One may say of course that "WLOG" we may assume $r=1$. But leaving $r$ as just $r$ enables us to check that everything is dimensionally correct, i.e. an expression purporting to be a volume is homogeneous of degree $3$ in $r$ and one purporting to be a distance is homogeneous of degree $1$, and in fact we will need to find an area, so that should be homogeneous of degree $2$.

Of course, if one does the problem with $1$ instead of $r$, then one merely multiplies all expressions by $1$, $r$, $r^2$, or $r^3$ according as one is dealing with a dimensionless quantity (e.g. an Euler characteristic), a distance, an area, or a volume.

The above works fine if the shapes don't change. With a torus generated by revolving a circle of radius $1$ about an axis located $r$ units from the center of the circle, the shape changes as $r$ changes, and finding things like the slope of the bitangent plane to the torus can give you non-homogeneous functions of $r$.

Let $0\le u\le 2r$. Let $f(u)$ be the area of the surface \begin{align} \|(x,y,z)-(0,0,r)\| & = u, \\[4pt] \|(x,y,z)\| & \le r. \end{align} Then the sought average is $$\frac{\displaystyle\int_0^{2a} uf(u)\,du}{\displaystyle\int_0^{2a} f(u)\,du}, \tag 1$$ and if the denominator doesn't come to $\dfrac 4 3 \pi r^3$, you'll know there's a mistake.
So how do we find $f(u)$? I did that by realizing that it's a surface of revolution about the $z$-axis. That means finding an integral, so, in view of the fact that we then find integrals in $(1)$ above, this does come down to an iterated integral, but doubly rather than triply. The area is $$\int^{z\,:=\,\text{? ?}}_{z\,:=\,r-u} 2\pi x \sqrt{(dz)^2+(dx)^2}$$ where $x$ lies on a circle of radius $u$ centered at $(0,r)$ in the $xz$-plane. That means \begin{align} x^2+(z-r)^2 & = u^2, \tag 2 \\[6pt] \text{so that} \quad 2x\,dx + 2(z-r)\,dz & = 0. \tag 3 \end{align} Hence $$\sqrt{(dx)^2 + (dz)^2} = \sqrt{\frac{(z-r)^2}{x^2}\,(dz)^2 + (dz)^2} = \frac{u}{\sqrt{u^2-(z-r)^2}}\,dz = \frac u x \, dz$$ where the first equality follows from $(3)$ and the second from $(2)$. Now we have \begin{align} & \int^{z\,:=\,\text{? ?}}_{z\,:=\,r-u} 2\pi x \sqrt{(dz)^2+(dx)^2} \\[6pt] = {} & \int^{z\,:=\,\text{? ?}}_{z\,:=\,r-u} 2\pi x \frac u x \,dz \\[6pt] = {} & 2\pi u \int^{z\,:=\,\text{? ?}}_{z\,:=\,r-u} dz\qquad \text{(the Archimedes cancelation!)}. \tag 4 \end{align} Now the upper bound of integration: Do a bit of high-school geometry and you see that it is $r-(u^2/(2r))$. Hence $$[\text{the expression in }(4)] = 2\pi u\left( u - \frac{u^2}{2r} \right).$$ That, then, is $f(u)$.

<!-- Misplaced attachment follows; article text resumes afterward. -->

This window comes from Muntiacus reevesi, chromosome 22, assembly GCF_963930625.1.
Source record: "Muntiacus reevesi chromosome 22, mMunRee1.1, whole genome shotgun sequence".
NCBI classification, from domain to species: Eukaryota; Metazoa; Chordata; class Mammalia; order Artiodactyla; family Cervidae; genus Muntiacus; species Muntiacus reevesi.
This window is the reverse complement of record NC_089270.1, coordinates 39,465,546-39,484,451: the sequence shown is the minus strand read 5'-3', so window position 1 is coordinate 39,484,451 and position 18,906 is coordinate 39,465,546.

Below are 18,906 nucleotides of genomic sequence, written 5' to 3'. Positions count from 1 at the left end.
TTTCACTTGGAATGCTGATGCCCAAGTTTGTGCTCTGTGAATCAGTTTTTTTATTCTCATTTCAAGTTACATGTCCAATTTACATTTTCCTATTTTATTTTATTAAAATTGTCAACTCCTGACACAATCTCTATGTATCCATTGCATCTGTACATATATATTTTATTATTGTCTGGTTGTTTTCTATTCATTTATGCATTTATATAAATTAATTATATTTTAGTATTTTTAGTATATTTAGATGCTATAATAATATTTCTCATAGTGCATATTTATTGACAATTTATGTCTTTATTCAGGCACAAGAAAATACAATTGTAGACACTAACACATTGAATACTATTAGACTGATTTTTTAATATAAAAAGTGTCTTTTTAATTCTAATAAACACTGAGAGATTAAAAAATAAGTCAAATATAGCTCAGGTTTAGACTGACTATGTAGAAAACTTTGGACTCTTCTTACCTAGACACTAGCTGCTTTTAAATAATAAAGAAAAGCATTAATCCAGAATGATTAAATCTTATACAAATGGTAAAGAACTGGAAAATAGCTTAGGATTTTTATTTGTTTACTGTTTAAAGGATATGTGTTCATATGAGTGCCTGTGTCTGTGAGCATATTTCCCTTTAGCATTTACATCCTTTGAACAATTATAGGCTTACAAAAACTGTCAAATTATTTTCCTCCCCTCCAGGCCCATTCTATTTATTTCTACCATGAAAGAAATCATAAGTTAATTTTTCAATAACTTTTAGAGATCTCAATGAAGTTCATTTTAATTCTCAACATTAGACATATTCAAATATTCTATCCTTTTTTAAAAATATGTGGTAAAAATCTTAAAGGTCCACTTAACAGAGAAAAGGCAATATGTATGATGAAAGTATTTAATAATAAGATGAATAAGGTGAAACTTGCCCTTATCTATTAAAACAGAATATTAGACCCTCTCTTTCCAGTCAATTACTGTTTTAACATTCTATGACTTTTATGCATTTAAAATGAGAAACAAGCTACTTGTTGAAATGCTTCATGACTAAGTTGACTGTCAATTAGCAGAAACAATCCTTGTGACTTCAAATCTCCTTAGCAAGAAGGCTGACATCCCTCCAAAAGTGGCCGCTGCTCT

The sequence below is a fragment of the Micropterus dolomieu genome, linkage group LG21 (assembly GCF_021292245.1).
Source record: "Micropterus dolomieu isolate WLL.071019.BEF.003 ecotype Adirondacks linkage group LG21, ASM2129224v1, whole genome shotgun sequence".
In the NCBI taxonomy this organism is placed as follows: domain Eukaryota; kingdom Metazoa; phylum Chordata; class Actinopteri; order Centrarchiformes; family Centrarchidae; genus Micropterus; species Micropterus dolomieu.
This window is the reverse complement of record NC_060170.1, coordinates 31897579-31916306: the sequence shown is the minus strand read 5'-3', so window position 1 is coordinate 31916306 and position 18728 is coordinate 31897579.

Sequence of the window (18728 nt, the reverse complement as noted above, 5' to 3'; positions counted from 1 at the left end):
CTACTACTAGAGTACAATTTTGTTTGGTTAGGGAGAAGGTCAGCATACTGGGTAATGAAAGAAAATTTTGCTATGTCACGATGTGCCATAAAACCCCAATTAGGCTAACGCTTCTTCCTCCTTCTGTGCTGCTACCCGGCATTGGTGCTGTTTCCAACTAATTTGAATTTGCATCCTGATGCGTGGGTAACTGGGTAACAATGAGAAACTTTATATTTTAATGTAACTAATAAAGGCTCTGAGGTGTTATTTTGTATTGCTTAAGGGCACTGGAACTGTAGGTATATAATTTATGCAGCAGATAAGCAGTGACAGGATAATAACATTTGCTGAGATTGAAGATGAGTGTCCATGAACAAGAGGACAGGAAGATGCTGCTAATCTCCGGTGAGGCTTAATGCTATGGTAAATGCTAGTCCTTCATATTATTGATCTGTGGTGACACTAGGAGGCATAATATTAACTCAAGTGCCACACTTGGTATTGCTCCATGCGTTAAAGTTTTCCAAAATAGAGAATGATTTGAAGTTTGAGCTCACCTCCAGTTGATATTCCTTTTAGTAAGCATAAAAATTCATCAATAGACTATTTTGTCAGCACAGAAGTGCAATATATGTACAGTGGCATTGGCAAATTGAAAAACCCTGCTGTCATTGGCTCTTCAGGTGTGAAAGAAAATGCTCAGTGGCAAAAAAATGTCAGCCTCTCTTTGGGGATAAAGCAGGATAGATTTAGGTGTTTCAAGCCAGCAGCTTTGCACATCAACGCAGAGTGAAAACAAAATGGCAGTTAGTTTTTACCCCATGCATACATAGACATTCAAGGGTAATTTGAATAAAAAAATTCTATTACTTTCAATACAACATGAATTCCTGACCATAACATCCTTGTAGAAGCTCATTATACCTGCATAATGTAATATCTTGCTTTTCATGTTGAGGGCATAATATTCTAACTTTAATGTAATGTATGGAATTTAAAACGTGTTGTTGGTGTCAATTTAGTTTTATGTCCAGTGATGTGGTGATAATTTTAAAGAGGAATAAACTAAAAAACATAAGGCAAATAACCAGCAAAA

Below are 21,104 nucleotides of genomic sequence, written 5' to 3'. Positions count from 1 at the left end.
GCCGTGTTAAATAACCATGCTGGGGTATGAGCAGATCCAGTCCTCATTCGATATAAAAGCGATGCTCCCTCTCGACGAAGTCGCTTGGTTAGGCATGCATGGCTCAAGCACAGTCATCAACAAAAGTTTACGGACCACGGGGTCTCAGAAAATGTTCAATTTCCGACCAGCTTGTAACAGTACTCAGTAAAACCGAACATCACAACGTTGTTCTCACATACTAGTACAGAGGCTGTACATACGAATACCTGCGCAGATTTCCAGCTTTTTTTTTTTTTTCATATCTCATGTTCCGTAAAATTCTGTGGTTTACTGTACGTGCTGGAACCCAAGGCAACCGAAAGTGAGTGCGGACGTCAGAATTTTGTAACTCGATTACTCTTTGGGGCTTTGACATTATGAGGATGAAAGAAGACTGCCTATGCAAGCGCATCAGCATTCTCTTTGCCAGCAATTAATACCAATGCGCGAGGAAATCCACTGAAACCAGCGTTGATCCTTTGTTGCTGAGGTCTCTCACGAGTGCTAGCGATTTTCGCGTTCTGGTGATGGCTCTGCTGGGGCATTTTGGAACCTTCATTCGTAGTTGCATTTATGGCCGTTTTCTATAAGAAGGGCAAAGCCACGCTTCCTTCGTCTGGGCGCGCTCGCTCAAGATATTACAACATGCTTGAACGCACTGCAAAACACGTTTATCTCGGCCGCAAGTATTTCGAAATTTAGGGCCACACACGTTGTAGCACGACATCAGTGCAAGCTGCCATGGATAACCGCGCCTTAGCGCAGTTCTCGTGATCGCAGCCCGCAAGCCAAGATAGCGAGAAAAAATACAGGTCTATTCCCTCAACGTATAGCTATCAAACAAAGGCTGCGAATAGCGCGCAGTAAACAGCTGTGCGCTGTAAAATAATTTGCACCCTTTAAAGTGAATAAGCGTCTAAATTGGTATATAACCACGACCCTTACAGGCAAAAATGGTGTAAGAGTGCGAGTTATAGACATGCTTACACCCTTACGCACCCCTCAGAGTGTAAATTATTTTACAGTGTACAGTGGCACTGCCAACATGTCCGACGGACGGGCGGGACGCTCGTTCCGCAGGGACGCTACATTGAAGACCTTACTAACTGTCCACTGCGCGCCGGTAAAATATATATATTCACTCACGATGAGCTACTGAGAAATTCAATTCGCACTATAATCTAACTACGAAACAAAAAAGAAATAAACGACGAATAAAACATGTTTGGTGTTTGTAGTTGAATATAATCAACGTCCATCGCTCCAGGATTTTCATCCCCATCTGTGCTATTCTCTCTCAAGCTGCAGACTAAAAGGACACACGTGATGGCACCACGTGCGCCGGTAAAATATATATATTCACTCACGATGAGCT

Go back and evaluate $(1)$. The integrals are merely integrals of polynomials. You get $\dfrac{6r}5$.
• This seems like it mice generalize nicely to a sphere in $\mathbb{R}^d$ since the characterization as a surface of revolution should carry over nicely. – Semiclassical Jul 22 '14 at 22:02
The direct integration route isn't actually that bad, and obtains in fewer words the same triple integral computed by Kirill. We want to compute $\int_S dV \, |\hat{z}-\mathbf{r}|$ where $S$ is the sphere of radius $r$. By the law of cosines, we can write the separation as $$|\hat{z}-\mathbf{r}| = \sqrt{r^2-2r \rho \cos\theta+\rho^2}$$ where $\theta$ is the azimuthal angle to $\mathbf{r}$ and $\rho=|\mathbf{r}|$. This gives the iterated integral $$\int_S dV \, |\hat{z}-\mathbf{r}| = \int_{\rho=0}^r \int_{\phi=0}^{2\pi} \int_{\theta=0}^\pi d\rho \,d\phi \,d\theta\,\rho^2 \sin \theta \sqrt{r^2-2r \rho \cos\theta+\rho^2}.$$ But this is precisely the same integral performed by @Kirill in his answer.
• One dis-advantage of both calculations I should acknowledge is that neither seems suitable for working in $d>3$ dimensions. – Semiclassical Jul 22 '14 at 20:51